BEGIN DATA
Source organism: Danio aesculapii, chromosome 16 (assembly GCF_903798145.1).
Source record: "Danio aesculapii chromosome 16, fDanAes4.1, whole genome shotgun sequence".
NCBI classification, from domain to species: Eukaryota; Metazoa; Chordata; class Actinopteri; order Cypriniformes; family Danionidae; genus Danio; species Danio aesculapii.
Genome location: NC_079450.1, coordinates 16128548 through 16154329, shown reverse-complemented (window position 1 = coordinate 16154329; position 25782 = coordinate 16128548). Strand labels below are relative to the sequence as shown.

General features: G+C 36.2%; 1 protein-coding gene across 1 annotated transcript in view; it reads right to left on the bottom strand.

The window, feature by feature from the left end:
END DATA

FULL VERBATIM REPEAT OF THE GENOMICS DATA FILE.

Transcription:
Source organism: Danio aesculapii, chromosome 16 (assembly GCF_903798145.1).
Source record: "Danio aesculapii chromosome 16, fDanAes4.1, whole genome shotgun sequence".
NCBI classification, from domain to species: Eukaryota; Metazoa; Chordata; class Actinopteri; order Cypriniformes; family Danionidae; genus Danio; species Danio aesculapii.
Genome location: NC_079450.1, coordinates 16128548 through 16154329, shown reverse-complemented (window position 1 = coordinate 16154329; position 25782 = coordinate 16128548). Strand labels below are relative to the sequence as shown.

General features: G+C 36.2%; 1 protein-coding gene across 1 annotated transcript in view; it reads right to left on the bottom strand.

The window, feature by feature from the left end: